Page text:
May we pay less rent?
We have seen requests from tenants to pay less rent for a fixed, for the period during which the Covid-19 virus affects trade and for the remainder of a lease. Sometimes these requests are coupled with a proposal to pay the arrears caused by the reduced rent at a later date, which will increase the likelihood of such a request being accepted promptly.
Leases, except where rent is entirely calculated by turnover, do not contain provisions allowing reductions in rent. Increased flexibility in rent terms may be a change for the future. In one recent Landlord and Tenant 1954 Act lease renewal claim, the court imposed an upward or downward rent review into a renewal lease. However, at present, rent can only be reduced or delayed by agreement between a landlord and a tenant.
If your landlord is prepared to negotiate a change to your rent payment obligations under the terms of your lease, this arrangement should be documented. If it is not, there is a risk of future dispute. For example, if a clear record is not made of the period of rent suspension or reduction, this may very well be disputed once landlords see the Government lifting restrictions and once they think economic conditions are improving.
A change in rent payment terms can best be recorded in a side letter. This is preferable to a deed of variation of a lease, as a variation is more time consuming to negotiate. The side letter should contain:
- the new rental payment terms including the terms, if any, of repayment of the accrued arrears;
- the length of time for which these new arrangements will last and the situations when the landlord can revoke the concession;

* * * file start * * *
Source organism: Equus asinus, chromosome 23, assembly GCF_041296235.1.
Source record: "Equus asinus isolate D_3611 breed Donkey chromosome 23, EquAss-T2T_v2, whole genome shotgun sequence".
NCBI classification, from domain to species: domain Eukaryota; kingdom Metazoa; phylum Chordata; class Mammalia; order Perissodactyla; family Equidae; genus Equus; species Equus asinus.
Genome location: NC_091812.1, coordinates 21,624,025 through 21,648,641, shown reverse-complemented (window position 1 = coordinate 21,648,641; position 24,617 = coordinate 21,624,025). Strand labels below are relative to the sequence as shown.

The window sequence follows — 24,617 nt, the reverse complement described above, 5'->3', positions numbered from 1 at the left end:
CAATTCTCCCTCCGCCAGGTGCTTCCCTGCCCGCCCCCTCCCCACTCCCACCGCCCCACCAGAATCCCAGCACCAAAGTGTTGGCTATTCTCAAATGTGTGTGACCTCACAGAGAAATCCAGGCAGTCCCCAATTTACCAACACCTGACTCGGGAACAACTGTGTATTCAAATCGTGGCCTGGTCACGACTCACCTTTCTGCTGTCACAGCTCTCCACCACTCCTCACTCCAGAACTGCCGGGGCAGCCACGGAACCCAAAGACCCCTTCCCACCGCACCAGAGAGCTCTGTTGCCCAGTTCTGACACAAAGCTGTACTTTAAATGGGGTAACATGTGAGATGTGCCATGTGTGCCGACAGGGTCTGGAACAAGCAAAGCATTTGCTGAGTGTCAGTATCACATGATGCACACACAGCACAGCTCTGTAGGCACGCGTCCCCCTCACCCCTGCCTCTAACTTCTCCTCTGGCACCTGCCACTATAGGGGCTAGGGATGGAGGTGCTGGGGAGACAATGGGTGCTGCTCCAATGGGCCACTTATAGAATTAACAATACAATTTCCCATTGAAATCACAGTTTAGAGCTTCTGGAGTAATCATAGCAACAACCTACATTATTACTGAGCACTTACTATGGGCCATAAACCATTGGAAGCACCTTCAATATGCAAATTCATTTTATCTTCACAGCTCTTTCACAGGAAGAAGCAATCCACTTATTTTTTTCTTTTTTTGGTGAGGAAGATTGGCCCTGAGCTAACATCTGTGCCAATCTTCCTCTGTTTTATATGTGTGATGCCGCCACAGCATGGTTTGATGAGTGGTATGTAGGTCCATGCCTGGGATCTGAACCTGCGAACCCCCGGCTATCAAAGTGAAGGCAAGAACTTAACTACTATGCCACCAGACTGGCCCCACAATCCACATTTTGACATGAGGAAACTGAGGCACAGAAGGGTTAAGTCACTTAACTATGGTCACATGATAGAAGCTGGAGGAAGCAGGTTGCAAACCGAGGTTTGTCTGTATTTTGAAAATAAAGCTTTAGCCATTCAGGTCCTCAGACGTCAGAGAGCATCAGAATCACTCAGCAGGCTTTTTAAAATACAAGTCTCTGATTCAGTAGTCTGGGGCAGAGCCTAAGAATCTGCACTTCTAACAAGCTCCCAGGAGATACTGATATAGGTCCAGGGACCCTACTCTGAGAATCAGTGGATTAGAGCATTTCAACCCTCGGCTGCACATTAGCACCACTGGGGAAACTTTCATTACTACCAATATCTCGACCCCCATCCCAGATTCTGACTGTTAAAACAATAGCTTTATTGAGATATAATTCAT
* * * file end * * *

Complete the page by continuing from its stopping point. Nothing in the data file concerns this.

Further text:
- a statement that the other lease terms remain unaffected by the concession and that the letter will be disregarded on rent review;
- agreement as to what happens when either party assigns their interest;
- confidentiality provisions; and
- the agreement of any guarantor (including guarantors under AGAs) to its terms.
May we suspend rent payments for a period?
Some landlords, such as Network Rail, have agreed to waive their tenants' March quarter rents. Others such as the City of London Corporation have agreed to suspend rent payments. If your landlord is willing to waive or suspend payment of rent for a limited period, the terms of this agreement should be recorded. The landlord's ability to take action for reduced or non-payment of rents should be suspended during this period. Recent legislation protects commercial tenants from forfeiture for non-payment of rent before the end of June. The Government has extended the number of days' rent that must be owing before a landlord may use commercial rent arrears recovery from 7 to at least 457 days. CIGA has retrospective effect back to 27 April 2020, and prevents landlords using statutory demands and winding up petitions as tools to get tenants to pay rent before the end of March 2021. Despite this, recording the terms of any concession in writing should lessen the risk of dispute later.
Can we settle how much rent we pay without asking the landlord?